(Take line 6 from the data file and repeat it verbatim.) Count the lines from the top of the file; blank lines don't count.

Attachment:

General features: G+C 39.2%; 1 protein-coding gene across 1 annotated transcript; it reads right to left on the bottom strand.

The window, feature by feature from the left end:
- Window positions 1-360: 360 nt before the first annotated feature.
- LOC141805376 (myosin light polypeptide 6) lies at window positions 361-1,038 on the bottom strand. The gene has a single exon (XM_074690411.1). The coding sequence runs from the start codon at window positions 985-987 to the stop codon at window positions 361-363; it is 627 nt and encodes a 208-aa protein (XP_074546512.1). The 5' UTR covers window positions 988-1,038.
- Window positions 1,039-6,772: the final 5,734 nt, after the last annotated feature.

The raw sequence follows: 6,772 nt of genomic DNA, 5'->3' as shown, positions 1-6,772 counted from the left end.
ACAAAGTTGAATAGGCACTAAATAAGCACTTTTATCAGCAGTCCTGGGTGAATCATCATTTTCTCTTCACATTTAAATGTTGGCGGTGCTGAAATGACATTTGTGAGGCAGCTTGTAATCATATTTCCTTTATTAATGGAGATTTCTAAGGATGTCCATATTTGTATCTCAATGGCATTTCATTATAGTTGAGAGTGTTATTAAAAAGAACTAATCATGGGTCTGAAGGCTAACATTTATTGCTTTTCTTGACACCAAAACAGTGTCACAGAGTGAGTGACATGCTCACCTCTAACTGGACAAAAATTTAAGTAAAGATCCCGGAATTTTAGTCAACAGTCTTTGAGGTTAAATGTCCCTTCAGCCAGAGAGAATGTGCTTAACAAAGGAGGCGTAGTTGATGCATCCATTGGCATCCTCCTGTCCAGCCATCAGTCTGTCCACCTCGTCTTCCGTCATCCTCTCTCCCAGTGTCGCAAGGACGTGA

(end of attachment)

The raw sequence follows: 6,772 nt of genomic DNA, 5'->3' as shown, positions 1-6,772 counted from the left end.